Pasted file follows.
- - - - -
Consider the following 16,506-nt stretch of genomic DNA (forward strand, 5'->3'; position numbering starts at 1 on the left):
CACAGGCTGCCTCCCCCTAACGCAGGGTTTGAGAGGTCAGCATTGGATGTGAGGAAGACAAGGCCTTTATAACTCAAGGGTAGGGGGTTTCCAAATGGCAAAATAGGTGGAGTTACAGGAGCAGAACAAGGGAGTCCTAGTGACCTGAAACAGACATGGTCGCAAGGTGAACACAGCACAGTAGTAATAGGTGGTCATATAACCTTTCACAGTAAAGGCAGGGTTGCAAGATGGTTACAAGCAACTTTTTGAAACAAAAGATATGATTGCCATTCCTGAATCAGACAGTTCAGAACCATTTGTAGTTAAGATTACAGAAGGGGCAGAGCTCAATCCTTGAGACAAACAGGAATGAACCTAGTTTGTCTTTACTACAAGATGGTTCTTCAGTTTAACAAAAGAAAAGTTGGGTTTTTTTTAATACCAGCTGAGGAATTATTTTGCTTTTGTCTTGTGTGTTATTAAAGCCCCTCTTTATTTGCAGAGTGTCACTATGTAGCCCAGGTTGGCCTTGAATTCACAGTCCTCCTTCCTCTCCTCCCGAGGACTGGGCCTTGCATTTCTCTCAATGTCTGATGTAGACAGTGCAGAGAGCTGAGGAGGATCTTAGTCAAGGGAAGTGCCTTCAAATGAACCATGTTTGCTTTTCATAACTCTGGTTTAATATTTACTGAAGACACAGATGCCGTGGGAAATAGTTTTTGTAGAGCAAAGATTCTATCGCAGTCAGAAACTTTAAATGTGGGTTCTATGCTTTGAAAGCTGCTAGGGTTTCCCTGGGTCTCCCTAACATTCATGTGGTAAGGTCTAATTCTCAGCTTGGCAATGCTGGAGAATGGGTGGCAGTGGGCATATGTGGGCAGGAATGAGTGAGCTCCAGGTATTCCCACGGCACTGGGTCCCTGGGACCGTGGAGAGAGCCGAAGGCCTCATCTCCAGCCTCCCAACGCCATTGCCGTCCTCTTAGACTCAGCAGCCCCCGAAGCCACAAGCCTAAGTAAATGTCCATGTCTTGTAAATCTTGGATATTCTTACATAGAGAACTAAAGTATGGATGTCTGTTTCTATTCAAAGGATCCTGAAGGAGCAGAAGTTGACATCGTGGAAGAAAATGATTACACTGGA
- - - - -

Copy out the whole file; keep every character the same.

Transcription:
Consider the following 16,506-nt stretch of genomic DNA (forward strand, 5'->3'; position numbering starts at 1 on the left):
CACAGGCTGCCTCCCCCTAACGCAGGGTTTGAGAGGTCAGCATTGGATGTGAGGAAGACAAGGCCTTTATAACTCAAGGGTAGGGGGTTTCCAAATGGCAAAATAGGTGGAGTTACAGGAGCAGAACAAGGGAGTCCTAGTGACCTGAAACAGACATGGTCGCAAGGTGAACACAGCACAGTAGTAATAGGTGGTCATATAACCTTTCACAGTAAAGGCAGGGTTGCAAGATGGTTACAAGCAACTTTTTGAAACAAAAGATATGATTGCCATTCCTGAATCAGACAGTTCAGAACCATTTGTAGTTAAGATTACAGAAGGGGCAGAGCTCAATCCTTGAGACAAACAGGAATGAACCTAGTTTGTCTTTACTACAAGATGGTTCTTCAGTTTAACAAAAGAAAAGTTGGGTTTTTTTTAATACCAGCTGAGGAATTATTTTGCTTTTGTCTTGTGTGTTATTAAAGCCCCTCTTTATTTGCAGAGTGTCACTATGTAGCCCAGGTTGGCCTTGAATTCACAGTCCTCCTTCCTCTCCTCCCGAGGACTGGGCCTTGCATTTCTCTCAATGTCTGATGTAGACAGTGCAGAGAGCTGAGGAGGATCTTAGTCAAGGGAAGTGCCTTCAAATGAACCATGTTTGCTTTTCATAACTCTGGTTTAATATTTACTGAAGACACAGATGCCGTGGGAAATAGTTTTTGTAGAGCAAAGATTCTATCGCAGTCAGAAACTTTAAATGTGGGTTCTATGCTTTGAAAGCTGCTAGGGTTTCCCTGGGTCTCCCTAACATTCATGTGGTAAGGTCTAATTCTCAGCTTGGCAATGCTGGAGAATGGGTGGCAGTGGGCATATGTGGGCAGGAATGAGTGAGCTCCAGGTATTCCCACGGCACTGGGTCCCTGGGACCGTGGAGAGAGCCGAAGGCCTCATCTCCAGCCTCCCAACGCCATTGCCGTCCTCTTAGACTCAGCAGCCCCCGAAGCCACAAGCCTAAGTAAATGTCCATGTCTTGTAAATCTTGGATATTCTTACATAGAGAACTAAAGTATGGATGTCTGTTTCTATTCAAAGGATCCTGAAGGAGCAGAAGTTGACATCGTGGAAGAAAATGATTACACTGGA